I’ll close with a conversation I had about ten years ago with a close friend who had children naturally (note my avoidance of the phrase of her own), and who had also adopted one special little girl (cross-culturally).  Perhaps it will bring some comfort to those who have been adopted by someone from another culture.  I knew my friend would tell me the truth so one day as we sat in her apartment in China, I asked her now that she had experienced motherhood from both perspectives,  did she feel any different about her adopted child, compared with her natural born children?  She had knowledge that I did not, and I was curious.   Without hesitation she told me that there was absolutely no difference in her motherly feelings, and that it is impossible for a mother to hold back and not love all her children with everything she has. I liked that, and tucked it away to share one day.  I guess Valentine’s Day is a good day to share it, and I hope it helps someone.  Happy Valentines to all my cross cultural adopted friends!  And to that Special One who knows me as Aunty Liz, an extra measure of hugs and kisses to you today!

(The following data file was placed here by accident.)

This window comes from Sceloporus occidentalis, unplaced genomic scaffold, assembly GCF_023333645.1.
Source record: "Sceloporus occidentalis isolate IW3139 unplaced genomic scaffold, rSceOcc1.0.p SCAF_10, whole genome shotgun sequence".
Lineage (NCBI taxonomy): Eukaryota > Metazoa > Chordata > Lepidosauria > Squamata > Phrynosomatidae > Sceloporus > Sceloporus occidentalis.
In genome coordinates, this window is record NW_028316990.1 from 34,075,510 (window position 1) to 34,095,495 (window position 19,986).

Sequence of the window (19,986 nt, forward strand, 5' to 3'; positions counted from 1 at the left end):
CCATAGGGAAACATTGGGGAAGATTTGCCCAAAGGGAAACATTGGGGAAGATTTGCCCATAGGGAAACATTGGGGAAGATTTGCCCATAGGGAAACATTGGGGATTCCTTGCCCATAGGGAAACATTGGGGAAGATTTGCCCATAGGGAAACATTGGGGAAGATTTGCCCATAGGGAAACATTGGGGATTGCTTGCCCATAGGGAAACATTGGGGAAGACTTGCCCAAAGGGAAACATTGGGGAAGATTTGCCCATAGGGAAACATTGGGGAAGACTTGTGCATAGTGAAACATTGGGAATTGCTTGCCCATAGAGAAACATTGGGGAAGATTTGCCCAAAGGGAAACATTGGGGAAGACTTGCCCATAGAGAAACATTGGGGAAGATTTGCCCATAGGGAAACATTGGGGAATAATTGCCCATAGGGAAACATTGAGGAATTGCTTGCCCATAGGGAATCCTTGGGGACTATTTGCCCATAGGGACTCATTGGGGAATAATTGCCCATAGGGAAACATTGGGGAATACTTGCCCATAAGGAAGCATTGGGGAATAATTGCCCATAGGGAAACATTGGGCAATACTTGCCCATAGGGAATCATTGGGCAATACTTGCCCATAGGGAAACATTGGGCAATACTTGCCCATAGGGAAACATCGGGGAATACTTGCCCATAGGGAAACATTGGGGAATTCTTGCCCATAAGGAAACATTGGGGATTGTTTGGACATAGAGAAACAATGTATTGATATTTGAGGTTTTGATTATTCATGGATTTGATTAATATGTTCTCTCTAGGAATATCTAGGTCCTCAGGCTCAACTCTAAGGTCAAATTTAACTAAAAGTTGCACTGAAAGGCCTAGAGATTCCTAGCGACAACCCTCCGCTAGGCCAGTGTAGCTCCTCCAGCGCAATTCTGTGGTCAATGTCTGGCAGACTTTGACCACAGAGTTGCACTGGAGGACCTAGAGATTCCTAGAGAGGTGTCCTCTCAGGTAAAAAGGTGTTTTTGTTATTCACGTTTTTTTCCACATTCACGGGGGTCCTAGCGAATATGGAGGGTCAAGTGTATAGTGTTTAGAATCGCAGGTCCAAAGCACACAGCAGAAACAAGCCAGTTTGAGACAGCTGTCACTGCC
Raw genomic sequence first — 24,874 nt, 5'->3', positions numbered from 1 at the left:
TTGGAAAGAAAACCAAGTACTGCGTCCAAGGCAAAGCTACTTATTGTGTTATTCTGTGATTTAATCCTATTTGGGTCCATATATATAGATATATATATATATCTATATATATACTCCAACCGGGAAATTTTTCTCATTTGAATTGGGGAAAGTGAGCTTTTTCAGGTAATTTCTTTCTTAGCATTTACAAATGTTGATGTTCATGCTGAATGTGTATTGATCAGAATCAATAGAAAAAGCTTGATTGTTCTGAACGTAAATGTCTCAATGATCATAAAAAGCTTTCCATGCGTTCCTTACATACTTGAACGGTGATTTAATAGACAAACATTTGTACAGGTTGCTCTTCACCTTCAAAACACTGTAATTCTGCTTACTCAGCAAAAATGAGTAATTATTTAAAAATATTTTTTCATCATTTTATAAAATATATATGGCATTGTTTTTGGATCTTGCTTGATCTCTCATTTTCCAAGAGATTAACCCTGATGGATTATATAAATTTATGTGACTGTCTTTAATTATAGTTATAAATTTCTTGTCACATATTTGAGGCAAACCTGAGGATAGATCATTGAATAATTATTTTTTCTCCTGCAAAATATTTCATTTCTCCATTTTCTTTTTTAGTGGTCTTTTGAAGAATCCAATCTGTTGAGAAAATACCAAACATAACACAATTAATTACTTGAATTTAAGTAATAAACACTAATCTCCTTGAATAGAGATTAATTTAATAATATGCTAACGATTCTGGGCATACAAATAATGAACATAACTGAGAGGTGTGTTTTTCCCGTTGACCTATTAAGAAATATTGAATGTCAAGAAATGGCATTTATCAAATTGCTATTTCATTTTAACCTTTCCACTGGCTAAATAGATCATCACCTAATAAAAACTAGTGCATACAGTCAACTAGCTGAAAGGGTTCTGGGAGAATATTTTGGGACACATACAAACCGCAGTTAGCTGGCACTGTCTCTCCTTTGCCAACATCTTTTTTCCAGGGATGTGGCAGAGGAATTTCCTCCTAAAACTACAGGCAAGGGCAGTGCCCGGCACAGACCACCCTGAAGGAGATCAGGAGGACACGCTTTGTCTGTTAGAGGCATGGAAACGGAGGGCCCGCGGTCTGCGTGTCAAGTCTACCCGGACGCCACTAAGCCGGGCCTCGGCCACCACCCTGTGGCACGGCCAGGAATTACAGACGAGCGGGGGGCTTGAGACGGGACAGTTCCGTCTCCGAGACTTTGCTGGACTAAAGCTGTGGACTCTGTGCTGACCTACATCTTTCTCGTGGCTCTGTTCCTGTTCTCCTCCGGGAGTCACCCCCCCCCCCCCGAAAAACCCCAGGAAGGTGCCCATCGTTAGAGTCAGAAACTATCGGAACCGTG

About allthingslizard

I have done just about everything I have always wanted to do: worked as a campus minister, became a teacher, married a nice man named Joe (36 years now), adopted three wonderful kids and watched them reach adulthood, lived overseas, earned my Ph.D., and recently became an RN. However the only thing I have not yet done is to write about my life's journey, even though I have written a lot of personal poems, mom notes to my kids, academic papers, and thousands of letters. I have a lot to write about because all those things I have done were accomplished on smooth roads with beautiful vistas, as well as on scary, twisted, hurricane alleys. Maybe you will find something here that you can relate to. And yes, I know that a preposition is a terrible thing to end a sentence with.